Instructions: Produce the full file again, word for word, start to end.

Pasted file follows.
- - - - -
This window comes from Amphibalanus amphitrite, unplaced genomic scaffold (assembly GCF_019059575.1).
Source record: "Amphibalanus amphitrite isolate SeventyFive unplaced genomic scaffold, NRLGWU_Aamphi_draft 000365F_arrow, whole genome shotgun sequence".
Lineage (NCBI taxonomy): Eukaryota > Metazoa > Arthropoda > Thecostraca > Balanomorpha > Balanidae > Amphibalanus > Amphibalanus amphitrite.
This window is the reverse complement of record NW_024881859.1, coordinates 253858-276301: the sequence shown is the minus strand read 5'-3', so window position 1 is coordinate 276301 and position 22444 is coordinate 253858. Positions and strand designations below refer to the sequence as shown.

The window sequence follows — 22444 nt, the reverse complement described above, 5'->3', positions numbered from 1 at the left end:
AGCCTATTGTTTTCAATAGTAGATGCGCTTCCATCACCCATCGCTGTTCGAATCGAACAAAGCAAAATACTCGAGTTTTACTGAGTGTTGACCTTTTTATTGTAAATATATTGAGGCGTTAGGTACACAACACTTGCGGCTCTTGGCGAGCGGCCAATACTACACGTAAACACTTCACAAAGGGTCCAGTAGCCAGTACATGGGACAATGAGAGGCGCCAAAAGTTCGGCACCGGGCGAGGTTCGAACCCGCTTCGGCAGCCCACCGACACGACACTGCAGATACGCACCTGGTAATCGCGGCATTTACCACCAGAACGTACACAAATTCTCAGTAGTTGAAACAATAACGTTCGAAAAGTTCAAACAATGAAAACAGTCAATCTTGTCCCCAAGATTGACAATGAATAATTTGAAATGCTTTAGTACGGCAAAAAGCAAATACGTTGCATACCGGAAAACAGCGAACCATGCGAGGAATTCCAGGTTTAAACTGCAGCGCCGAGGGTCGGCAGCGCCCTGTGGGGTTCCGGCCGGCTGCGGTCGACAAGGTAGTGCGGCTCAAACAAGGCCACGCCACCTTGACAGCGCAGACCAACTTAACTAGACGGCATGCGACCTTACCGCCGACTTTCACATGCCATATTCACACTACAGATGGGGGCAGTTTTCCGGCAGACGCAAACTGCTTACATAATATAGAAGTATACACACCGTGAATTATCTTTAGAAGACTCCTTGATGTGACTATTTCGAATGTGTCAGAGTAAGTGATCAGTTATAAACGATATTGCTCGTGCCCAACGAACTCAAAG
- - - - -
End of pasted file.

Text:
This window comes from Amphibalanus amphitrite, unplaced genomic scaffold (assembly GCF_019059575.1).
Source record: "Amphibalanus amphitrite isolate SeventyFive unplaced genomic scaffold, NRLGWU_Aamphi_draft 000365F_arrow, whole genome shotgun sequence".
Lineage (NCBI taxonomy): Eukaryota > Metazoa > Arthropoda > Thecostraca > Balanomorpha > Balanidae > Amphibalanus > Amphibalanus amphitrite.
This window is the reverse complement of record NW_024881859.1, coordinates 253858-276301: the sequence shown is the minus strand read 5'-3', so window position 1 is coordinate 276301 and position 22444 is coordinate 253858. Positions and strand designations below refer to the sequence as shown.

The window sequence follows — 22444 nt, the reverse complement described above, 5'->3', positions numbered from 1 at the left end:
AGCCTATTGTTTTCAATAGTAGATGCGCTTCCATCACCCATCGCTGTTCGAATCGAACAAAGCAAAATACTCGAGTTTTACTGAGTGTTGACCTTTTTATTGTAAATATATTGAGGCGTTAGGTACACAACACTTGCGGCTCTTGGCGAGCGGCCAATACTACACGTAAACACTTCACAAAGGGTCCAGTAGCCAGTACATGGGACAATGAGAGGCGCCAAAAGTTCGGCACCGGGCGAGGTTCGAACCCGCTTCGGCAGCCCACCGACACGACACTGCAGATACGCACCTGGTAATCGCGGCATTTACCACCAGAACGTACACAAATTCTCAGTAGTTGAAACAATAACGTTCGAAAAGTTCAAACAATGAAAACAGTCAATCTTGTCCCCAAGATTGACAATGAATAATTTGAAATGCTTTAGTACGGCAAAAAGCAAATACGTTGCATACCGGAAAACAGCGAACCATGCGAGGAATTCCAGGTTTAAACTGCAGCGCCGAGGGTCGGCAGCGCCCTGTGGGGTTCCGGCCGGCTGCGGTCGACAAGGTAGTGCGGCTCAAACAAGGCCACGCCACCTTGACAGCGCAGACCAACTTAACTAGACGGCATGCGACCTTACCGCCGACTTTCACATGCCATATTCACACTACAGATGGGGGCAGTTTTCCGGCAGACGCAAACTGCTTACATAATATAGAAGTATACACACCGTGAATTATCTTTAGAAGACTCCTTGATGTGACTATTTCGAATGTGTCAGAGTAAGTGATCAGTTATAAACGATATTGCTCGTGCCCAACGAACTCAAAG